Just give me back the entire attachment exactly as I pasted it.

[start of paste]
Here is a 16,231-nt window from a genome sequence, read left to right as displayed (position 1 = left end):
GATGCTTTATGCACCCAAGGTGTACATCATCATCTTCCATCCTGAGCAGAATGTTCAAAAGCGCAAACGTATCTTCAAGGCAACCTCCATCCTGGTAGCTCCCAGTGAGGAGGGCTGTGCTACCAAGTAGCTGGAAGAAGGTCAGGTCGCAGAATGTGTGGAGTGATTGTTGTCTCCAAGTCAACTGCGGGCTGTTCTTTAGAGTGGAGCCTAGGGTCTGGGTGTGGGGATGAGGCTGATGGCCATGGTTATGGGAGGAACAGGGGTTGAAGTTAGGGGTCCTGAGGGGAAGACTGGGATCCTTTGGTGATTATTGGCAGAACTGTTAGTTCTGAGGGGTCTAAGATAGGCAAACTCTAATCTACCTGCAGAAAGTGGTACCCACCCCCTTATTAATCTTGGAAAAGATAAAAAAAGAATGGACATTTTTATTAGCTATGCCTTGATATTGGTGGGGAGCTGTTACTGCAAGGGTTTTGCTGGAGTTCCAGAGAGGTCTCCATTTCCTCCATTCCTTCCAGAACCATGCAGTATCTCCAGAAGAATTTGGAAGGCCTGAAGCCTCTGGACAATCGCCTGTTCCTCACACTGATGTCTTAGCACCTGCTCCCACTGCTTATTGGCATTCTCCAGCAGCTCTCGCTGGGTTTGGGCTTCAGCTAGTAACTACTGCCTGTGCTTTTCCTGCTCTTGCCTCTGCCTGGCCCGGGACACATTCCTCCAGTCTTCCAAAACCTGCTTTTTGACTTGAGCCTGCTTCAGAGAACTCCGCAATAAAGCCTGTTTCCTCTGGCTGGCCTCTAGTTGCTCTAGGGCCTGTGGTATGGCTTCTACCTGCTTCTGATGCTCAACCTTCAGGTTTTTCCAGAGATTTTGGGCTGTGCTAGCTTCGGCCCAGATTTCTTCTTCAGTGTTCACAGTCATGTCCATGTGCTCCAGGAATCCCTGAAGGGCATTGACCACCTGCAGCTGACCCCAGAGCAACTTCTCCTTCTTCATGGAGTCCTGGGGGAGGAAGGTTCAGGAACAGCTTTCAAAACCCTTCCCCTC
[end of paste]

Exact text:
Here is a 16,231-nt window from a genome sequence, read left to right as displayed (position 1 = left end):
GATGCTTTATGCACCCAAGGTGTACATCATCATCTTCCATCCTGAGCAGAATGTTCAAAAGCGCAAACGTATCTTCAAGGCAACCTCCATCCTGGTAGCTCCCAGTGAGGAGGGCTGTGCTACCAAGTAGCTGGAAGAAGGTCAGGTCGCAGAATGTGTGGAGTGATTGTTGTCTCCAAGTCAACTGCGGGCTGTTCTTTAGAGTGGAGCCTAGGGTCTGGGTGTGGGGATGAGGCTGATGGCCATGGTTATGGGAGGAACAGGGGTTGAAGTTAGGGGTCCTGAGGGGAAGACTGGGATCCTTTGGTGATTATTGGCAGAACTGTTAGTTCTGAGGGGTCTAAGATAGGCAAACTCTAATCTACCTGCAGAAAGTGGTACCCACCCCCTTATTAATCTTGGAAAAGATAAAAAAAGAATGGACATTTTTATTAGCTATGCCTTGATATTGGTGGGGAGCTGTTACTGCAAGGGTTTTGCTGGAGTTCCAGAGAGGTCTCCATTTCCTCCATTCCTTCCAGAACCATGCAGTATCTCCAGAAGAATTTGGAAGGCCTGAAGCCTCTGGACAATCGCCTGTTCCTCACACTGATGTCTTAGCACCTGCTCCCACTGCTTATTGGCATTCTCCAGCAGCTCTCGCTGGGTTTGGGCTTCAGCTAGTAACTACTGCCTGTGCTTTTCCTGCTCTTGCCTCTGCCTGGCCCGGGACACATTCCTCCAGTCTTCCAAAACCTGCTTTTTGACTTGAGCCTGCTTCAGAGAACTCCGCAATAAAGCCTGTTTCCTCTGGCTGGCCTCTAGTTGCTCTAGGGCCTGTGGTATGGCTTCTACCTGCTTCTGATGCTCAACCTTCAGGTTTTTCCAGAGATTTTGGGCTGTGCTAGCTTCGGCCCAGATTTCTTCTTCAGTGTTCACAGTCATGTCCATGTGCTCCAGGAATCCCTGAAGGGCATTGACCACCTGCAGCTGACCCCAGAGCAACTTCTCCTTCTTCATGGAGTCCTGGGGGAGGAAGGTTCAGGAACAGCTTTCAAAACCCTTCCCCTC